Well, for the cheaper models, AMD cards tend to overclock very well whereas Nvidia models are often best left at or near stock unless you get a good model. Nvidia models are also all voltage locked and every few Nvidia driver releases seems to have a version that slightly increases overclocking instability these days. I've been in way too many forum threads talking about Nvidia's latest drivers causing overclocks to need to be dropped somewhat with every few releases to stop crashes and other issues.

On the other hand, the GTX 650 Ti doesn't need much of a GPU overclock; it simply needs a good memory overclock to get great performance improvements. There's a lot of memory frequency headroom to be had if it can get anywhere near the memory frequencies of its bigger brothers. If it can get at least about 1.7GHz on the memory, then it will near the Radeon 7850's stock performance whereas the Radeon 7770 would struggle to get near there.


So what about the 6850? Or a 6870 http://www.newegg.com/Product/Product.aspx?Item=N82E168... it's on par with the price of the 650 ti after rebate. And what's the difference between a gpu overclock and a memory overclock?
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a c 87 U Graphics card
January 5, 2013 4:52:18 AM

I wouldn't get a Radeon 6850 nor a Radeon 6870. Newer cards such as the Radeon 7770 and GTX 650 Ti are better options because they are far more power efficient and if you're interested in overclocking, their better overclocking headroom is also of interest.

There are two main frequencies that you control on a graphics card. They are the GPU frequency and the memory frequency. The first is the frequency used by most parts of the GPU (the processing chip on the graphics card that the graphics card's cooler is meant to cool) and the second is the frequency of the memory interface connected to the GPU. Increasing memory frequency increases the bandwidth between the memory and the GPU whereas increasing the GPU frequency increases the number crunching performance of the GPU.

The GPU of the GTX 650 Ti is very powerful compared to its memory bandwidth, so increasing the GPU frequency doesn't improve gaming performance as much as it does on the Radeon 7770 which has a much weaker GPU, but similar memory interface. Increasing the memory frequency of the GTX 650 Ti is a much more effective way of overclocking the GTX 650 Ti due to the memory not being fast enough for the GPU to stretch its "muscle".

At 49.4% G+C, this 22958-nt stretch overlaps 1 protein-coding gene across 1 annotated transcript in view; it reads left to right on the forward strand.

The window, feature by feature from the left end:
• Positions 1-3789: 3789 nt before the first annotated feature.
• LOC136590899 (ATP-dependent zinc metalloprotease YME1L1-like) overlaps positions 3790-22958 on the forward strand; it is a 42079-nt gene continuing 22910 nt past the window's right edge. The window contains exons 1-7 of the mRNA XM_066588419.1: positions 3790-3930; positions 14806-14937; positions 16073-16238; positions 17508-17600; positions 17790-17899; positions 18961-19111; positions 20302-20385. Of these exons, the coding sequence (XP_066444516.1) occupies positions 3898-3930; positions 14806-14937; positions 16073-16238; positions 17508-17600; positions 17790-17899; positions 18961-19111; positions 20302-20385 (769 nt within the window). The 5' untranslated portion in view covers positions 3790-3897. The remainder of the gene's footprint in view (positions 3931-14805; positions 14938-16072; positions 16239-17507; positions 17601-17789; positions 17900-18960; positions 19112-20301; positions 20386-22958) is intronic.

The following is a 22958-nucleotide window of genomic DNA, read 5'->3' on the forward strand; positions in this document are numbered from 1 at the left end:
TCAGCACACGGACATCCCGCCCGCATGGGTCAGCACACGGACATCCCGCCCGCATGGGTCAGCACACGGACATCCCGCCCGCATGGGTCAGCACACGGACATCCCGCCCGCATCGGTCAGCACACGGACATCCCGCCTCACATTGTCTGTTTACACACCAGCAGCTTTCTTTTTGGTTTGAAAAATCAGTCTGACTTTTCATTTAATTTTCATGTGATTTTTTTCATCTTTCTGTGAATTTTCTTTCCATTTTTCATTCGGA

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January 5, 2013 5:14:40 AM

That makes a lot of sense! Do you have any recommendations on brands for the 650 ti and the 7770? I'm obviously very new to all of this.
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a c 79 U Graphics card
a b Î Nvidia
January 5, 2013 10:25:39 AM

blazorthon said:
I wouldn't get a Radeon 6850 nor a Radeon 6870. Newer cards such as the Radeon 7770 and GTX 650 Ti are better options because they are far more power efficient and if you're interested in overclocking, their better overclocking headroom is also of interest.

The 7770 doesn't have more overclocking headroom than the 6850. Probably the other way around actually. But still, the 7770 is way more power-efficient and by now it's cheaper as well.
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a b U Graphics card
a b Î Nvidia
January 5, 2013 12:12:13 PM
a c 87 U Graphics card
January 10, 2013 9:25:58 PM

Sakkura said:
The 7770 doesn't have more overclocking headroom than the 6850. Probably the other way around actually. But still, the 7770 is way more power-efficient and by now it's cheaper as well.


It does have better overclocking headroom according to my testing of them, granted I haven't tried many model nor have I tried after-market coolers on them. Radeon 6800 generally wasn't really a top overclocking series, unlike its GTX 460/560 competition and the newer Radeon 7000 cards with GCN GPUs. The 7700 series doesn't do as well as the 7800 and 7900 series in overclocking from my experience with them, but the 7770 does seem to do better overall than the 6850.
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a c 79 U Graphics card
a b Î Nvidia
January 10, 2013 11:28:46 PM

blazorthon said:
It does have better overclocking headroom according to my testing of them, granted I haven't tried many model nor have I tried after-market coolers on them. Radeon 6800 generally wasn't really a top overclocking series, unlike its GTX 460/560 competition and the newer Radeon 7000 cards with GCN GPUs. The 7700 series doesn't do as well as the 7800 and 7900 series in overclocking from my experience with them, but the 7770 does seem to do better overall than the 6850.